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Council faces prospect of hefty repair bill to replace RAAC in market roof

30 Mar 2024 5 minute read
Bridgend Indoor Market. Photo by Jaggery is licensed under CC BY-SA 2.0.

Lewis Smith, local democracy reporter

A council is facing costly repairs to replace reinforced autoclaved aerated concrete (RAAC) at an indoor market due to what is described as a “disadvantageous” lease agreement signed in the 1970s.

The temporary closure of the building in Bridgend town centre came after the discovery of RAAC within the structure’s roof in September of 2023.

It led to the building being closed with immediate effect to protect public safety, after an emergency meeting of cabinet members was called following the discovery, with further assessments now needed before it can re-open.

It also resulted in the relocation of around 17 stall holders at the time, with some moving in to a temporary location just metres away in the Rhiw Shopping Centre, and others deciding to open their own stores in the town while the “complex” situation was resolved.

Freedom of information request

However, a freedom of information request which was put into the council by Regional Senedd member Altaf Hussain, has shed further light on the complications surrounding the property, as the council now waits for a specialist survey to determine the cost of repairing or replacing the roof.

It revealed that the authority currently had a 99-year lease on the building from the owners of the market, understood to be based in the British Virgin Islands, which leaves the council liable for repairing the RAAC concrete found in the roof, as it is a “full repairing lease”.

This means the tenant, in this case Bridgend County Borough Council, is responsible for all repairs and maintenance that are associated with the property during this time.


The request also showed that the council is currently paying rent of £132,470 a year for the property with no tenants currently able to use it and 47 years left to go on the lease, signed by the former Bridgend Urban District Council back in 1972.

It could mean a major drain on the authority’s resources over the coming years, as it continues to pay for the lease as well as the costs for the repairs or replacement of the roof. It has even led members of the public and former stall holders from the market to question if the site will ever re-open at all.

Welsh Conservative Dr Hussain said even though the issue was not the fault of the current administration in Bridgend, it had left a “toxic legacy” for the taxpayers who could now be forced to foot the bill.

He said: “You have to wonder why the old Bridgend UDC would have signed a lease for almost a hundred years at such disadvantageous terms, making the council taxpayers liable for all repairs and maintenance while paying a steep rent which is regularly reviewed. The next review is in 2035.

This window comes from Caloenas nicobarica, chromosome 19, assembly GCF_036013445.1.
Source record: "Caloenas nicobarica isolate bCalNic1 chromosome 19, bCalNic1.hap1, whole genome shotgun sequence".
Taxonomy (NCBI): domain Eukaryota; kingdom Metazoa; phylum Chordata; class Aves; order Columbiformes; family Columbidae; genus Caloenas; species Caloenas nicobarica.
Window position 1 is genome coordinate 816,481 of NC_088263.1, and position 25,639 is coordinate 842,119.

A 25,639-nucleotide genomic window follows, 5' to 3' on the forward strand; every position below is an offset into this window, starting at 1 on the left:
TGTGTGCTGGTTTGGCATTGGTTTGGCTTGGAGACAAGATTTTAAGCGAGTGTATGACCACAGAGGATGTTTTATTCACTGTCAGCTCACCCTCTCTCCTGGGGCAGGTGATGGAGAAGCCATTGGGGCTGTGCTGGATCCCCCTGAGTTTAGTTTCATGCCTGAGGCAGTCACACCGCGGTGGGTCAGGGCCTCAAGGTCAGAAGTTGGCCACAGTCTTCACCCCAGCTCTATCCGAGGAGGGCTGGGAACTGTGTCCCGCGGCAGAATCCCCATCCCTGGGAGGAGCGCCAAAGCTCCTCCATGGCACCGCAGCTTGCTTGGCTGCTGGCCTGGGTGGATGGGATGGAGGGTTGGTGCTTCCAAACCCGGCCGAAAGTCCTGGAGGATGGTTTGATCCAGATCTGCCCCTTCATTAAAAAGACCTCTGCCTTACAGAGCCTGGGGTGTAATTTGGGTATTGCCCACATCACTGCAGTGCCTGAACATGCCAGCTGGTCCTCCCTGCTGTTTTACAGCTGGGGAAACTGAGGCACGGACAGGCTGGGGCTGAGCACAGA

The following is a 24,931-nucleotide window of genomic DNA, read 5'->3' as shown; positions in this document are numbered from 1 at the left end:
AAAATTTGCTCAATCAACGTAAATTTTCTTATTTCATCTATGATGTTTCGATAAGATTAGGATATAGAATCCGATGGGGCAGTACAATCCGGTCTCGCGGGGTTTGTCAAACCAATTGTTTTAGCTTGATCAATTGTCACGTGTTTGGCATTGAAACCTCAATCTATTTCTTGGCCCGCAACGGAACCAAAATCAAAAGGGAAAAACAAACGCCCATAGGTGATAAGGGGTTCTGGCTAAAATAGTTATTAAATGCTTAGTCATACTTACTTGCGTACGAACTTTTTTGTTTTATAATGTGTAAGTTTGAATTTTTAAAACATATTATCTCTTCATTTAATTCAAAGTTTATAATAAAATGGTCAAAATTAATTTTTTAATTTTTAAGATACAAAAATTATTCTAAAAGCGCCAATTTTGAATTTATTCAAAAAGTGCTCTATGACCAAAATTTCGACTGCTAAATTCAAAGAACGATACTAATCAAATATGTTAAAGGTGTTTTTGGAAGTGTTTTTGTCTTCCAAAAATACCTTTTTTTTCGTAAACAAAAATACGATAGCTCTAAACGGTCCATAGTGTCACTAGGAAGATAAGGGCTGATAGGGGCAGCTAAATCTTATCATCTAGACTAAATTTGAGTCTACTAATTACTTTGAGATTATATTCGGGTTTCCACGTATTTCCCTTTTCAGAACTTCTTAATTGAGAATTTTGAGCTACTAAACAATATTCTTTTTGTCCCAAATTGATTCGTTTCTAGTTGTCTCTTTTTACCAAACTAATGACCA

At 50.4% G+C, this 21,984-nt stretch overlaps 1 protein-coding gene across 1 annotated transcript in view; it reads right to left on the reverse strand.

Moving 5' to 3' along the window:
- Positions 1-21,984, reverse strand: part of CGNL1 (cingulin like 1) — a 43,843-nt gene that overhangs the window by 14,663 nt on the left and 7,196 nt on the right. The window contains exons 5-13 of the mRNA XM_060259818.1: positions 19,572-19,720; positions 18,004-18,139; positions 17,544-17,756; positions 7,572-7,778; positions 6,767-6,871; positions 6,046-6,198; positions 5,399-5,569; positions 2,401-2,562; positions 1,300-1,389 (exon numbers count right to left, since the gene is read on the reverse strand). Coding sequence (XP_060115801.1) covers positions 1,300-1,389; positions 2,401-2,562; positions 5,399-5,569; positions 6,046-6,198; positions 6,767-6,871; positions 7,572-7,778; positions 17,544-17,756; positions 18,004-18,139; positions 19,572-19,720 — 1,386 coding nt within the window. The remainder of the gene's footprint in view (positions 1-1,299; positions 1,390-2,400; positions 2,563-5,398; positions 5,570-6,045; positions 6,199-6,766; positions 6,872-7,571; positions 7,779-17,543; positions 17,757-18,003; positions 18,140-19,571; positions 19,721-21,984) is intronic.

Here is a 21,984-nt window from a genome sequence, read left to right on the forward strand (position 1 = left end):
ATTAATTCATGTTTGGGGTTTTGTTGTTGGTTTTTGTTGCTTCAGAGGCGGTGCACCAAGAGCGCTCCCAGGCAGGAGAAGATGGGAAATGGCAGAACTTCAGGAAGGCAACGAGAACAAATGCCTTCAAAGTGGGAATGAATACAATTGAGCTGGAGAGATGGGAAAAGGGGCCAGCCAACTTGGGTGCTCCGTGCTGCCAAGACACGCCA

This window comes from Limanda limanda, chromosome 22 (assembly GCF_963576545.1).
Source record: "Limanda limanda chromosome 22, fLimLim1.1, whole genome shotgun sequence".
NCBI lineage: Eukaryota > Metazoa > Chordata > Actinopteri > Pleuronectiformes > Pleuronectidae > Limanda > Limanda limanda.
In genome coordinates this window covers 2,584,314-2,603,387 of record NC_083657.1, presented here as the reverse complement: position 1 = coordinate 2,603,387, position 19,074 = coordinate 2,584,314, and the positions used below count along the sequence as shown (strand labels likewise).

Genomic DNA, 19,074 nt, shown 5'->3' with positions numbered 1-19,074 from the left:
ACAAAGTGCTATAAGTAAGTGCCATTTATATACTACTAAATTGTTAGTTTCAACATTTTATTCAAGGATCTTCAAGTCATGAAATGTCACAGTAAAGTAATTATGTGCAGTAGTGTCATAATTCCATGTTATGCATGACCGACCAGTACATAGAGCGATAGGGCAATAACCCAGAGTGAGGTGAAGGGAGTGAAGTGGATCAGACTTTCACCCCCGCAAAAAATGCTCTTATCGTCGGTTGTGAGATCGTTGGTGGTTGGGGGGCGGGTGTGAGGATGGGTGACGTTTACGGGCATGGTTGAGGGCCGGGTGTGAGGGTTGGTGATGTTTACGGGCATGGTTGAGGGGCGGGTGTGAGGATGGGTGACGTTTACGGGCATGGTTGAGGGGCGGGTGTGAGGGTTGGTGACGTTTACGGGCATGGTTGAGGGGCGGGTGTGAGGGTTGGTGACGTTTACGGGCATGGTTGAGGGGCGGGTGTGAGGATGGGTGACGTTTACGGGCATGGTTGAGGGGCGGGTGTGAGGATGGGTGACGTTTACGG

“It would be fair to say that this lease has left the council, and all of us who pay council tax in Bridgend, stuffed. We have no idea what the cost will be of repairing the roof and we also have no idea if stallholders who have moved out will want to go back into the market. Many of them told me that they wanted to stay in their new premises.

“This calls into question the entire financial basis upon which the market is run. The council is still paying rent for a building that is unusable and will remain liable for almost fifty years.

“Again, I stress that what is happening is not the fault of anyone working for the council or who is currently elected to the council. The people who agreed to this deal are long gone but they have left a toxic legacy for their successors to deal with.”


A council spokesman said a specialist survey was now being carried out to help them to determine the cost of repairing or replacing the market’s roof, though he added that it was likely to be “considerable.”

They said: “After supporting many of the traders from the original indoor market to re-open either at the new ‘Rhiw Market Hall’ or at other units around the town centre, a specialist survey is helping the council to determine the cost of repairing or replacing the indoor market roof.

“Once this process is complete, it will allow us to consider all available options as well as their affordability. We already know that the cost of the works is likely to be considerable, and this is inevitably going to be an important factor in determining what happens next.

“However, we also intend to engage with a wide variety of key stakeholders before any future decisions are made, and are liaising with the building owners regarding issues ranging from the terms of the current lease to obtaining consent for potential repair works.”

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